‘Rejigging Iran deal would be a tragic mistake’

Israeli Prime Minister Benjamin Netanyahu (Reuters/Debbie Hill)
It will be huge mistake if the US takes Netanyahu’s proposal to “kill” the Iran nuclear deal seriously as the Iranians have made major concessions willing to end the confrontation with the West, James Petras from Binghamton University told RT.

The international deal on Iran's nuclear program has triggered fierce reaction from Israel, which insists the agreement is “bad” and “endangers” the region.

“I’m not trying to kill any deal. I’m trying to kill a bad deal,” Netanyahu told NBC.

Last week the Israeli leader demanded Tehran must “include a clear and unambiguous Iranian commitment of Israel's right to exist.”

US President Obama, whose relations with Netanyahu has been rather strained lately, particularly because of the two leaders’ differences on the Iran deal, fired back.

U.S. Under Secretary of State for Political Affairs Wendy Sherman (Reuters/Denis Balibouse)

"The notion that we would condition Iran not getting nuclear weapons in a verifiable deal on Iran recognizing Israel is really akin to saying that we won't sign a deal unless the nature of the Iranian regime completely transforms," Obama said in an interview with National Public Radio (NPR). "That is, I think, a fundamental misjudgment... We want Iran not to have nuclear weapons precisely because we can't bank on the nature of the regime changing," he said.

RT:Many of the demands Israel is making appear to be already included in the deal. So how reasonable is the Israeli position?

READ MORE: Netanyahu urges US to ‘kill bad deal’ on Iran

James Petras: They are outrageous, they are not really demands – they are postures which essentially project an image that Israel would not oppose a settlement per se, but would pursue or support a settlement under certain conditions. But this is nonsense - the fact that Iran has agreed to reduce its centrifuges by 2/3; the fact that there are already in place pervasive inspections; all of this is conducive to asymmetrical settlement. Iran has made major concessions which is recognized by all of the word’s powers and has gotten in return a very tentative commitment for the reduction of sanctions over time. So what effectively Mr. Netanyahu is proposing is essentially directed toward pushing the US Congress and Senate into a confrontation with President Obama and through him an attempt to scuttle the whole settlement and precipitate a major confrontation in the Middle East. The question is how far Netanyahu’s proposal will fly, and I don’t think it will fly at all among the Europeans; I don’t think there will be any arms race or nuclear race in the Middle East. The Saudis are engaged in an invasion of Yemen at this time...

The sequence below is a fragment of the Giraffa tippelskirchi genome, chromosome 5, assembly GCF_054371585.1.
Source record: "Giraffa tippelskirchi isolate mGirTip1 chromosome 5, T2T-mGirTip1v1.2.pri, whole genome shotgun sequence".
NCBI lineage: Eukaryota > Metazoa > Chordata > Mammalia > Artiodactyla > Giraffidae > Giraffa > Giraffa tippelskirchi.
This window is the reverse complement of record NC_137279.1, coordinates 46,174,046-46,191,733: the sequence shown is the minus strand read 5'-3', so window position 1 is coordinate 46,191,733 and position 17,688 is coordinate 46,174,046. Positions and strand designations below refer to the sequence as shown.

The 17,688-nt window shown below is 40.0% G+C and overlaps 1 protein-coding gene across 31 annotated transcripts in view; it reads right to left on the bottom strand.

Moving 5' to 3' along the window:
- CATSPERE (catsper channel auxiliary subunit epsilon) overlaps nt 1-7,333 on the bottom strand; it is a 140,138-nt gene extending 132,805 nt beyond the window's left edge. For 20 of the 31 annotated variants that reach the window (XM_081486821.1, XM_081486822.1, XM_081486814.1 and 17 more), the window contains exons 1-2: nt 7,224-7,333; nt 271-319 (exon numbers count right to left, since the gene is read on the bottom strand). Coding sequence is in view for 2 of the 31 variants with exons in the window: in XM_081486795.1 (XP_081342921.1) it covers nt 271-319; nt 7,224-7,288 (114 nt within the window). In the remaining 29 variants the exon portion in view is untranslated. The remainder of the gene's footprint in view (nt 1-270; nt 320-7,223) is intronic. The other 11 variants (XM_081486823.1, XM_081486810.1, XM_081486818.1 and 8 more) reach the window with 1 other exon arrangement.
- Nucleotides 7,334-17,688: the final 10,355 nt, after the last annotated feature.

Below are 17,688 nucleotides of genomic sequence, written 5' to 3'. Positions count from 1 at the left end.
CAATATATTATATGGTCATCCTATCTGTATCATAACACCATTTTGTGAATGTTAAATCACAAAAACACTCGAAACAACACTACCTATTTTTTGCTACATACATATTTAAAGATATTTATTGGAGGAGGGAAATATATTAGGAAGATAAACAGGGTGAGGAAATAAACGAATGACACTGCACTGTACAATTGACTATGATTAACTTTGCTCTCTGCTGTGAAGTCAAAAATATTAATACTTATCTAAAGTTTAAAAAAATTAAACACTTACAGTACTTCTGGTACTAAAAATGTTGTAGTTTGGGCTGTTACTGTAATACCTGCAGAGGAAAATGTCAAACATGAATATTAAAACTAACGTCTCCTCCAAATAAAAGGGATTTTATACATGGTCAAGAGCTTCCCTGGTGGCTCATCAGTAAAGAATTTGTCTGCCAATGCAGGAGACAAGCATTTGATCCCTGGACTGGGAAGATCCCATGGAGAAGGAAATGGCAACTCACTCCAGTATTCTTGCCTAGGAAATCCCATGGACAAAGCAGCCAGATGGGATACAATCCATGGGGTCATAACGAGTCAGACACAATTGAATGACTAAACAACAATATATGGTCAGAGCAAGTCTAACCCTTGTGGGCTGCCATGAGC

RT:Israel refuses to acknowledge whether or not it has a nuclear arsenal. Doesn't that make it difficult for the country to insist on full disclosure from Iran?

JP: The Israelis are counting on their lobby in the US to carry the day, not the reasonableness of their proposal. I think this is a signal to their organized groups in the US, their sympathizers in the government - particularly someone like Wendy Sherman who is very close to Netanyahu and the Israelis - to simply propose to the Obama government that we reconsider some of these issues in line of Netanyahu’s proposal. This would be a tragic mistake - to take serious Netanyahu’s proposal is to go back on the agreement right now. I think any serious observer is very well aware of this at this point. You cannot rejig this agreement - the Iranians have made major concessions. We’re heading toward an end of the confrontation.


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